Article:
Planning The Pots



Reluctantly, I planted my first pots, this past Friday..  I was reluctant, as the overnight temperature was 46 degrees.  At 9am, just 52 degrees.  But this particular client spends most of the summer on the east coast.  She needs an early planting, so I am happy to oblige.  She knows there could be damage from cold-she is willing to risk it. She has every hope that when she gets back in late summer that her pots will still look good. What looks good early that goes on to look good late-that is a tall order.  I choose the plants that go in her pots carefully.  This means plants that can shake off the cold.  Plants that have staying power. And a great soil in which to plant.  No begonias or coleus or caladiums for her.  Good planning in the beginning makes for good results.  The big idea here-know your habits, your inclinations, your summer schedule, your availability to look after them-then plan to plant your pots accordingly.

summer planting

I am very concerned that whatever gets planted produces good results.  I am sure you are wondering why I am so interested in results-as if planting summer pots was a competition.  But there is a very real competition going on.  A love of the idea of a gardening life-lots of people favor this.  But then there is the reality.  The expense and trouble versus the effort and the result-every gardener has had that moment when they weigh the effort against the results.   A summer planting that falls down and fails is discouraging.  A successful planting encourages a gardener to keep going, and expand their relationship with the garden.  I like the idea that successful container plantings can encourage people to garden on.  Abject failure makes the time and money involved the most important issue.  I like the benefits of gardening to be the most important issue.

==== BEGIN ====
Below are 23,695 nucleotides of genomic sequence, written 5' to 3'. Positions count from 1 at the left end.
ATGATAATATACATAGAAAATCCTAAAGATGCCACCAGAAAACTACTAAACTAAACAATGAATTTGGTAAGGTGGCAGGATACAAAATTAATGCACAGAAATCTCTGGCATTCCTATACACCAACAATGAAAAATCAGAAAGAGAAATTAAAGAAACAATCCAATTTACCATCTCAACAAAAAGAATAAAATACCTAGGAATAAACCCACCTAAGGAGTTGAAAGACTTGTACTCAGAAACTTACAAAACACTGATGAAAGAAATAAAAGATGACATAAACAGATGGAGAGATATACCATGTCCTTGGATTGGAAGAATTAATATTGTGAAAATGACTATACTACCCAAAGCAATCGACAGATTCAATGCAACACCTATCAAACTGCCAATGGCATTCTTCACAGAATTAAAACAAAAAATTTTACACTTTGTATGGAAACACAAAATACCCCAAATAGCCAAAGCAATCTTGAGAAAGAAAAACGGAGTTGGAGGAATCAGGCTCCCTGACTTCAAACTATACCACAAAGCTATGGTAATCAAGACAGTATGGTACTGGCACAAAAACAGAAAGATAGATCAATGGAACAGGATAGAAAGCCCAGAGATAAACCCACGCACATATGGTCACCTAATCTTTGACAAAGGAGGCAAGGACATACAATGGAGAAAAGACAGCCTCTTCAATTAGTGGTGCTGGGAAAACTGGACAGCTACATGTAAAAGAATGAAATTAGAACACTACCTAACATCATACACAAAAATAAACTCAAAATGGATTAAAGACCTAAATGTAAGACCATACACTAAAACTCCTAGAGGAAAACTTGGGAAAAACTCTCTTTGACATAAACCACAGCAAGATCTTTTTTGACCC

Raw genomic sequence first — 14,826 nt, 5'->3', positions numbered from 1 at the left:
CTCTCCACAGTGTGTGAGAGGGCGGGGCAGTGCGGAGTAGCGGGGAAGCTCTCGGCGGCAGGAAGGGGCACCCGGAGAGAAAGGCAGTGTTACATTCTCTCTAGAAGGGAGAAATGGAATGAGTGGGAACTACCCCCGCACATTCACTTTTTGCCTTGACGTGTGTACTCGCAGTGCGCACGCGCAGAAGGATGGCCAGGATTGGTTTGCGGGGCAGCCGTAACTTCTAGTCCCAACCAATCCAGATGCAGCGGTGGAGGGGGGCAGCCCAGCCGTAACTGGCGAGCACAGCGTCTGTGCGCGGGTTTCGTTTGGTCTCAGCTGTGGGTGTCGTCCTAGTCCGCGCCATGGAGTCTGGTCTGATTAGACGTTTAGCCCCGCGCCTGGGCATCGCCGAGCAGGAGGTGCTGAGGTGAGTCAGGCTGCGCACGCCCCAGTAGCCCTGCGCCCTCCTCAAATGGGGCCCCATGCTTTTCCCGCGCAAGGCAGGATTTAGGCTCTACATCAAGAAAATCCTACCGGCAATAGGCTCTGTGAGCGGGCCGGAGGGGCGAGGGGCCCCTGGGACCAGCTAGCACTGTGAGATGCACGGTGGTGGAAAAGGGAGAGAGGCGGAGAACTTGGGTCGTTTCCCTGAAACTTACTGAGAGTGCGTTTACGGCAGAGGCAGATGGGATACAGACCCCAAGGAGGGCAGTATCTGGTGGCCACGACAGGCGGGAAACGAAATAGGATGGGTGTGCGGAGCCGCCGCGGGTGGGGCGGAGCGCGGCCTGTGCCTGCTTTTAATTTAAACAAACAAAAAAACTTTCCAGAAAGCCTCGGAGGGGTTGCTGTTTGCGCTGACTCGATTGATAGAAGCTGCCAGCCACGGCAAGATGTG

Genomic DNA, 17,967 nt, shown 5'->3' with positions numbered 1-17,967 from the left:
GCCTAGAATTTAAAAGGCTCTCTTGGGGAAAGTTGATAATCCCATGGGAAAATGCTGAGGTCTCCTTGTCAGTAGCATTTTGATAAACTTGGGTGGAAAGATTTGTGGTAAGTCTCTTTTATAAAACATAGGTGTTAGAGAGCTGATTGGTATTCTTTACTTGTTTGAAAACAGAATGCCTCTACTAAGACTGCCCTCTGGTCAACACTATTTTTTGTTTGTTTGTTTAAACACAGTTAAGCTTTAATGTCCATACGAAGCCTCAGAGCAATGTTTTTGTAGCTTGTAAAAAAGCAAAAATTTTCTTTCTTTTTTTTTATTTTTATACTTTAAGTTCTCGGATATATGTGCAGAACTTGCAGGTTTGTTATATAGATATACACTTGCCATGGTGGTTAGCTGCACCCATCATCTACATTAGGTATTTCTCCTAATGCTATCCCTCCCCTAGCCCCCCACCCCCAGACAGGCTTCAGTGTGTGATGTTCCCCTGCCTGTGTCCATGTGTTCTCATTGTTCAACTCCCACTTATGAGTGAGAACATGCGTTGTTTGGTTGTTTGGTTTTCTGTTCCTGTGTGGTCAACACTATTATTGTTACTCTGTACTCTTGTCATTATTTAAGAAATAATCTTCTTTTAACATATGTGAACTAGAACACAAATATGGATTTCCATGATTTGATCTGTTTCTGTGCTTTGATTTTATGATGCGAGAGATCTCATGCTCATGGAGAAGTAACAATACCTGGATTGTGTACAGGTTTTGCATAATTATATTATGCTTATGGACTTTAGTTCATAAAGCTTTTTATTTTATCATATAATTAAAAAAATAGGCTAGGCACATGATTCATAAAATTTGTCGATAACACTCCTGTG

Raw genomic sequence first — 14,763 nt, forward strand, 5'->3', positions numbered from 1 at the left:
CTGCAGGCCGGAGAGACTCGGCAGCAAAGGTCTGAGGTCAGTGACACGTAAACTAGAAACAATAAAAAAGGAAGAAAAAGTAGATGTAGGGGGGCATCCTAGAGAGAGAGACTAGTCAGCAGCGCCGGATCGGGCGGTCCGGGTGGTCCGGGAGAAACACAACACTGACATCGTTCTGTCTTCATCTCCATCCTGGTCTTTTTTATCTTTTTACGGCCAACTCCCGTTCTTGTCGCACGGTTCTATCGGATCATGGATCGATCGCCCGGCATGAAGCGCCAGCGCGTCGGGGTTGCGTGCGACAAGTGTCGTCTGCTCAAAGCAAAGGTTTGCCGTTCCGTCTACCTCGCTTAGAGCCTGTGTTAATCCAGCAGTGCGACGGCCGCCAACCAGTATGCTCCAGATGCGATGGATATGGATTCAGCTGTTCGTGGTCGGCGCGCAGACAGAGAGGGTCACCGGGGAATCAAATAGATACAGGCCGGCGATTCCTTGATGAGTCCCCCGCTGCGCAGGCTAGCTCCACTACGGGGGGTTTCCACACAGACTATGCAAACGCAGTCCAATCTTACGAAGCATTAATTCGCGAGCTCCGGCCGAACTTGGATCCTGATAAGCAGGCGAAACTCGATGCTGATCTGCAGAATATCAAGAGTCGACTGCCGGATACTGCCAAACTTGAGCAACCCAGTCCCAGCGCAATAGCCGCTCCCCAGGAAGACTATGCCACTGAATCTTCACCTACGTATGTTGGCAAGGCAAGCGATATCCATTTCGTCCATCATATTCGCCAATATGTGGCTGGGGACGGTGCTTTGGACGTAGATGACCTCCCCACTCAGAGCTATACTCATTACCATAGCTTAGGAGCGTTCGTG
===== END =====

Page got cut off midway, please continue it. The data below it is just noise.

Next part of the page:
summer-planting.jpgGreat container plantings revolve around three issues.  First and foremost-who are you?  Are you a do it yourself gardener?  Do you work a job, or have kids? Are you a professional designer with clients who expect you to handle the summer season for them?  Are you a person that loves green best of all?  Do you have the time to individually and carefully water, or are you interested that your irrigation system do the watering work?  Are you all in?  Are you new to an interest in the garden?

summer annual planting